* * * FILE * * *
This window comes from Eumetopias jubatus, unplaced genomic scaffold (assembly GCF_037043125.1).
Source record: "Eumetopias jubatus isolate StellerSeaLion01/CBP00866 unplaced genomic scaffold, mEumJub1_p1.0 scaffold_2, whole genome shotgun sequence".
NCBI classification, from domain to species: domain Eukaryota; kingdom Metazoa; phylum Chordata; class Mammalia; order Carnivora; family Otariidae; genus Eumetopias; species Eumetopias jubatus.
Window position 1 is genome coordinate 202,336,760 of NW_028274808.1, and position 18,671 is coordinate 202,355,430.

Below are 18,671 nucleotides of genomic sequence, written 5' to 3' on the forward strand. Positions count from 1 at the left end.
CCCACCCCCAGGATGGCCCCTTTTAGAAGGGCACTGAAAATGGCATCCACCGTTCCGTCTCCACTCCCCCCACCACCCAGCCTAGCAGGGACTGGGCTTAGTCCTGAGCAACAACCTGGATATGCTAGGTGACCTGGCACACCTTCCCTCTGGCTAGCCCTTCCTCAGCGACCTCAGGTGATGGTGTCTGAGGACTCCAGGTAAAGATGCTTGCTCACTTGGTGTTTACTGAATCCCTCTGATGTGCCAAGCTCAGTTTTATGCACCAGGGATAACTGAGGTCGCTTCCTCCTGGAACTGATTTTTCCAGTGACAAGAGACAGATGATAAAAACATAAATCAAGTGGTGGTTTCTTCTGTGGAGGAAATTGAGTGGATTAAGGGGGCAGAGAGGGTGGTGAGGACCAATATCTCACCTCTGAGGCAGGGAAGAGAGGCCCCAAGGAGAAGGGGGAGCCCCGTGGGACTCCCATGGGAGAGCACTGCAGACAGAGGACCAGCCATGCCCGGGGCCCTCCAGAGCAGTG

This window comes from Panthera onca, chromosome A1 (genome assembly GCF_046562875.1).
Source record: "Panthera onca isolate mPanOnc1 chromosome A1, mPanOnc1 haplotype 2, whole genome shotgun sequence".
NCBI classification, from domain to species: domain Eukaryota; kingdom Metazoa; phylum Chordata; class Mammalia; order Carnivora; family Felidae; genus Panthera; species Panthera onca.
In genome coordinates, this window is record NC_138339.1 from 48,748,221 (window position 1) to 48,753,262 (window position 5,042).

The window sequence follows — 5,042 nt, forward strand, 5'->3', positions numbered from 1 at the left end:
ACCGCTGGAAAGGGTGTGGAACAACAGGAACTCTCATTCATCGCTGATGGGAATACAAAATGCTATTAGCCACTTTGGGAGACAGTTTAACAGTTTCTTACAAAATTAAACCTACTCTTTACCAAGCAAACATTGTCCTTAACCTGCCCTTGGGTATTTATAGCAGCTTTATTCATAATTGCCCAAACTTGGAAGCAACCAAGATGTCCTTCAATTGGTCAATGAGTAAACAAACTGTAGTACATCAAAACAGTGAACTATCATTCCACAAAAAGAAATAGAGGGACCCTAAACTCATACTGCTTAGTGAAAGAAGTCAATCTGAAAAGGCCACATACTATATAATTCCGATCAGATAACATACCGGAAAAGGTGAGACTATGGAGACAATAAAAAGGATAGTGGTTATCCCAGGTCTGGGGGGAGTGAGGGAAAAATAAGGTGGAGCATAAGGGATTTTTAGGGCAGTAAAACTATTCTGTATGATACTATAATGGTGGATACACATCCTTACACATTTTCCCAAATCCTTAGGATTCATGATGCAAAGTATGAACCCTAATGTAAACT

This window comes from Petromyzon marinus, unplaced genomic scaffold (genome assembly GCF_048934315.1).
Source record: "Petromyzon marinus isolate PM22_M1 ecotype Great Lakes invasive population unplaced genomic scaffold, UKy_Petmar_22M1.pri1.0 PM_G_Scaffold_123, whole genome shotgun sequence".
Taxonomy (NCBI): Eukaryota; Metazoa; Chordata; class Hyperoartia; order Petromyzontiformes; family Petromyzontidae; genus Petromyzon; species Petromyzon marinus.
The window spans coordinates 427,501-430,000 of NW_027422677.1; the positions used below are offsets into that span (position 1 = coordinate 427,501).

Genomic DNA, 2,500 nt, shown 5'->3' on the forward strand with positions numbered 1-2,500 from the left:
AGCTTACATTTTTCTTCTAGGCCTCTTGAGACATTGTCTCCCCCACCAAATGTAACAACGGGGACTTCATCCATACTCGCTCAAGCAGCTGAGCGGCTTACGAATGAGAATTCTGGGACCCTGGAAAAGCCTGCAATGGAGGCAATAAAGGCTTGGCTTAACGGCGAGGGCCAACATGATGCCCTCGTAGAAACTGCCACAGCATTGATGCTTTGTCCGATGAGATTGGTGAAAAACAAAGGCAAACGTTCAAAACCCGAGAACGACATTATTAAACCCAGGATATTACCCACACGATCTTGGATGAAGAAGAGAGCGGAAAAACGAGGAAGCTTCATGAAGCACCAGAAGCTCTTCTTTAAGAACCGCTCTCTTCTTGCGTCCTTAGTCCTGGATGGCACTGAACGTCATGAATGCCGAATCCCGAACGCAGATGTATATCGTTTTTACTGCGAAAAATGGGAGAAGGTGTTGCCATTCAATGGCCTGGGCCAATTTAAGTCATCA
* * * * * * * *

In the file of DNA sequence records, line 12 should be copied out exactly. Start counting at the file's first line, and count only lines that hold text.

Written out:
ACCGCTGGAAAGGGTGTGGAACAACAGGAACTCTCATTCATCGCTGATGGGAATACAAAATGCTATTAGCCACTTTGGGAGACAGTTTAACAGTTTCTTACAAAATTAAACCTACTCTTTACCAAGCAAACATTGTCCTTAACCTGCCCTTGGGTATTTATAGCAGCTTTATTCATAATTGCCCAAACTTGGAAGCAACCAAGATGTCCTTCAATTGGTCAATGAGTAAACAAACTGTAGTACATCAAAACAGTGAACTATCATTCCACAAAAAGAAATAGAGGGACCCTAAACTCATACTGCTTAGTGAAAGAAGTCAATCTGAAAAGGCCACATACTATATAATTCCGATCAGATAACATACCGGAAAAGGTGAGACTATGGAGACAATAAAAAGGATAGTGGTTATCCCAGGTCTGGGGGGAGTGAGGGAAAAATAAGGTGGAGCATAAGGGATTTTTAGGGCAGTAAAACTATTCTGTATGATACTATAATGGTGGATACACATCCTTACACATTTTCCCAAATCCTTAGGATTCATGATGCAAAGTATGAACCCTAATGTAAACT